Elias grabbed the man’s wrist and twisted the blade away from his windpipe. Funny thing about wrists—they hated to be moved at odd angles. Rather than let themselves break, they’d bring an entire body along for the ride.
Elias twisted his own shoulders and hips, hurling the man around him and toward his companions. They all drew their weapons, for all the good raised weapons were in a dogpile.
Elias, being unarmed himself, did the sensible thing and ran.
That was when the hallway filled with fire.
He ran serpentine to dodge their attacks. One blast singed his ear while another tore through his lower leg. Hot pain erupted through his skin, spreading to his muscles. He tried to keep running, but he collapsed before he rounded the second corner.
Ashara appeared in front of him, throwing up a heatward against their attacks. Relyn loosed several arrows into the smoke-filled hallway. A masked man fell forward, sprouting an arrow from his shoulder. Ashara finished him with a blast to the face.
“Get him up!” Ashara shouted, struggling to hold her ward.
Relyn knelt down beside him, throwing his left arm over her shoulders.
“Aegon,” she grunted as she pushed them both up. “Almost forgot how heavy you are.”
“Sorry,” Elias still did most of the work with his good leg. “I’ll be sure to lay off the omelets if we get out of here.”
Ashara took his other arm and the three of them moved back to the garden.
There, they found at least ten other strangers waiting for them. Some wore black nightsilk, but most wore ordinary leather armor.
Ashara and Relyn let go of him, preparing to attack.
The masked Valaysian woman emerged from under the archway behind them. “Hold!” she shouted to the others.
Her allies remained still, and so did Elias’s companions.
She took another step forward and removed her nightsilk mask. Her black hair was cut short, barely reaching her chin in the front. A yellow falcon tattoo covered one half of her face, from her forehead down to the corner of her mouth.
“Relyn,” she began slowly, “is that you?”
Elias stole a glance at Relyn who was staring intently at their attacker. She swallowed hard, lowering her bow. “Rhia...”
“Friend of yours?” Elias asked.
“No...” Relyn shook her head. “She’s my sister.”
Elias glanced back and forth between them, finally seeing the resemblance. The yellow falcon was the sigil of Clan Vassaj, Relyn’s old clan before she left and took her uncle’s name.
After her family swore their allegiance to Palatine. So he was right before. These weren’t hired Sile’zhar. These were Palatine’s own people.
Rhia sheathed her small blades, stepping forward with her hands clearly visible “Relyn ... it’s not too late—”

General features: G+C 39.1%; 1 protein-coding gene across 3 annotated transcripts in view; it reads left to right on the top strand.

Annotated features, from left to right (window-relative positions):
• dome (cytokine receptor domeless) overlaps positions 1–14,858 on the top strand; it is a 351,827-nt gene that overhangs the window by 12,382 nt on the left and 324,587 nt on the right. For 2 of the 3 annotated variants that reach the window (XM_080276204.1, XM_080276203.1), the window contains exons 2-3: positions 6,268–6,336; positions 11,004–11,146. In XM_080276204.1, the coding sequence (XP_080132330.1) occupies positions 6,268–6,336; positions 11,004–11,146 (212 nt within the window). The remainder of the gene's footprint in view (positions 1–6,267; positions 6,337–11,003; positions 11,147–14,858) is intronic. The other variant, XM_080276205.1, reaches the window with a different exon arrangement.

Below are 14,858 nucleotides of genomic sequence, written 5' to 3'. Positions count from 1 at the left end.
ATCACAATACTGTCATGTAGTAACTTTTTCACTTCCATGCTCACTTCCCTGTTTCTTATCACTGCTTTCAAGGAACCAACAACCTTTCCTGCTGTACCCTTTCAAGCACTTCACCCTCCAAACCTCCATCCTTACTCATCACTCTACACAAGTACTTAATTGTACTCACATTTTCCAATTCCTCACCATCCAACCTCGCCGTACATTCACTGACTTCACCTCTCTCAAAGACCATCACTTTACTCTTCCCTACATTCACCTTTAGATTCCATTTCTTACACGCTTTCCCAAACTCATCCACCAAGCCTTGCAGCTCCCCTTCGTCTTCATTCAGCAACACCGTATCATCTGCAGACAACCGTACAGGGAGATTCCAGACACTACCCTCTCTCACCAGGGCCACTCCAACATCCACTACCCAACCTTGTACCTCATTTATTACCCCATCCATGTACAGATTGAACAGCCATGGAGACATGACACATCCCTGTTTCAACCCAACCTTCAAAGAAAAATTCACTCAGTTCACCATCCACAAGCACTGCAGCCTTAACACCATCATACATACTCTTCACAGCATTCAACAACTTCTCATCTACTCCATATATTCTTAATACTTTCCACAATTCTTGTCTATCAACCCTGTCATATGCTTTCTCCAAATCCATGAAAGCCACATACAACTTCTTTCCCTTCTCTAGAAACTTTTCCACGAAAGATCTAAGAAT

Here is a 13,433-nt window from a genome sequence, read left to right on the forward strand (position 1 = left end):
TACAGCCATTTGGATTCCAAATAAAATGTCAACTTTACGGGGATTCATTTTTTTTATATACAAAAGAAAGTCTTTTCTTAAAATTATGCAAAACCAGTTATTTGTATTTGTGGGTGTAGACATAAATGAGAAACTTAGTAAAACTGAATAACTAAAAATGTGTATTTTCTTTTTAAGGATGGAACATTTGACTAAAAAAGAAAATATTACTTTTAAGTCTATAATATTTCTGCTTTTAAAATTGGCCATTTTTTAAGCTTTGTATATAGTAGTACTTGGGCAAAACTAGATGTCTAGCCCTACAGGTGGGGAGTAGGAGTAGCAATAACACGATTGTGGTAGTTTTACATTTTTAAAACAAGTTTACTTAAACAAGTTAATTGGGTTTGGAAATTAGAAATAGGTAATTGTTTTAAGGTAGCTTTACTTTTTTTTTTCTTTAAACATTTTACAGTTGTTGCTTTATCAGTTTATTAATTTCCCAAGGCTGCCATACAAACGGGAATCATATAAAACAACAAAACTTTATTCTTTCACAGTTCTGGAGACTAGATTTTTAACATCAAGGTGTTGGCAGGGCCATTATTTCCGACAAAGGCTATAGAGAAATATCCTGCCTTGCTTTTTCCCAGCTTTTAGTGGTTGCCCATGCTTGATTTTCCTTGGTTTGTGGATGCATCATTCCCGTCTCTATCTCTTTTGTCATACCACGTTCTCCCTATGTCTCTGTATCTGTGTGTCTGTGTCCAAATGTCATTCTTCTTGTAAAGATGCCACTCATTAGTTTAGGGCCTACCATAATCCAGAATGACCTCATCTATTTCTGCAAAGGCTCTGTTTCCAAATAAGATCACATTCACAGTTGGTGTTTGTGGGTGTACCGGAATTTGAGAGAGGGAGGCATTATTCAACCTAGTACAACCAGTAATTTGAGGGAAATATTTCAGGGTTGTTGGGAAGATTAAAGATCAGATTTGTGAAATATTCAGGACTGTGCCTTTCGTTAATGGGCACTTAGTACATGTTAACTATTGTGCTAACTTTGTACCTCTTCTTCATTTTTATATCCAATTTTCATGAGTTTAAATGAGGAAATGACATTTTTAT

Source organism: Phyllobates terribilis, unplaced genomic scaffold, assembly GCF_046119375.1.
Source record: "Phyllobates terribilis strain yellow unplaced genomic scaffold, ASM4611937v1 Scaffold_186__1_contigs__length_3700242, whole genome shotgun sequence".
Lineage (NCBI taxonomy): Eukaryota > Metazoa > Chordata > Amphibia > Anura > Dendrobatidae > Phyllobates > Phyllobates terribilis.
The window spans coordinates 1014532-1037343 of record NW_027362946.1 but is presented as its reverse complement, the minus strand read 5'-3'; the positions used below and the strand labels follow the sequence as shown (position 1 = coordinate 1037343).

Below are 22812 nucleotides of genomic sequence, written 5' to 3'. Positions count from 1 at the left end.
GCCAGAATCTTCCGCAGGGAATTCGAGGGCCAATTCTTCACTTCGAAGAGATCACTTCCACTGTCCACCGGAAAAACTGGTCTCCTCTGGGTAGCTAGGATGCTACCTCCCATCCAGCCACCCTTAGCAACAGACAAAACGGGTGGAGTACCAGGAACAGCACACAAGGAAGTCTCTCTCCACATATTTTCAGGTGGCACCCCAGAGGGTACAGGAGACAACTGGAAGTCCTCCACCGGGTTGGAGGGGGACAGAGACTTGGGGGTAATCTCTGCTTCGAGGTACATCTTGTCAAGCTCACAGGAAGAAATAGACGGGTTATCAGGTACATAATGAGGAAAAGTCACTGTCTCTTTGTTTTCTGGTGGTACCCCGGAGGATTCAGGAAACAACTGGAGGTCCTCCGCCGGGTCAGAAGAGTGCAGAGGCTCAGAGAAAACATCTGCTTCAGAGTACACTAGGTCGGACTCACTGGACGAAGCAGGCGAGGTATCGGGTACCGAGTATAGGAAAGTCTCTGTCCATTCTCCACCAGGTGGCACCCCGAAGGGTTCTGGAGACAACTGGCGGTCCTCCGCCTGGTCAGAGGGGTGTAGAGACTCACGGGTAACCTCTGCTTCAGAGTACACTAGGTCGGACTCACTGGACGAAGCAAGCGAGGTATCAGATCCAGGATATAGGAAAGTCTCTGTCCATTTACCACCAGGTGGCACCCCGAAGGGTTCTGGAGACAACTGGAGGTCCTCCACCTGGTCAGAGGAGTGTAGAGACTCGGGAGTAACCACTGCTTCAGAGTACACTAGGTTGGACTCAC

“For what?” Relyn snapped back. “To side with Palatine?”
“He kept his promise to me,” Rhia said. “He taught me Ethermancy. You know mother and father would take you back if you asked them. We’re your family. You’ll always have a place with us.”
“And if I refuse?” Relyn’s hands turned white as they tightened around her bow. “What’s family worth to you then?”
Rhia’s face hardened, but she shook her head. “I could never hurt you.” She gestured to the surrounding Ethermancers. “But I can’t stop them, either. We have orders. ”
Relyn didn’t reply. A man took advantage of the pause and stepped forward behind Rhia. It was the broad-shouldered Sanctifier who almost took Elias’s left eye.
“Ashara,” he called out. “We only came for the artifact. No one else needs to die here.”
When Ashara replied, there was fire in her eyes. “Grandfather. Is he—”
“Wounded,” the man replied, “but still alive. We made sure of that.”
“How noble of you,” she scoffed, gesturing around the dark garden. “You attacked your own home, Dazen. You killed guards you’ve known since you were a child. What if your mother had been here instead of at the Clansmeet?”
The man was about to reply again, but Rhia held up a gloved hand. “We’re wasting time.” Then she turned back to Relyn, “Like he said, all we want is the Codex.”
Relyn stared down at the flagstone path, then met her sister’s eyes again. “If I tell you where it is, will you let my friends go?”
“Absolutely not.” Elias broke in. He wanted to step forward and bar her path, but he would lose his balance if he did. “This is bigger than any of us.”
“You have my word,” Rhia said loud enough for everyone to hear. “Give it to us, and no one will be harmed.”
Relyn turned to face him with an apology in her jade eyes. Then she reached into the bag on her belt, pulling out the real Codex. Harsh whispers filled the silence, and its dark surface reflected bright lines of moonlight.
Then Relyn turned back to her sister. “Take me with you. I’m ready to come home.”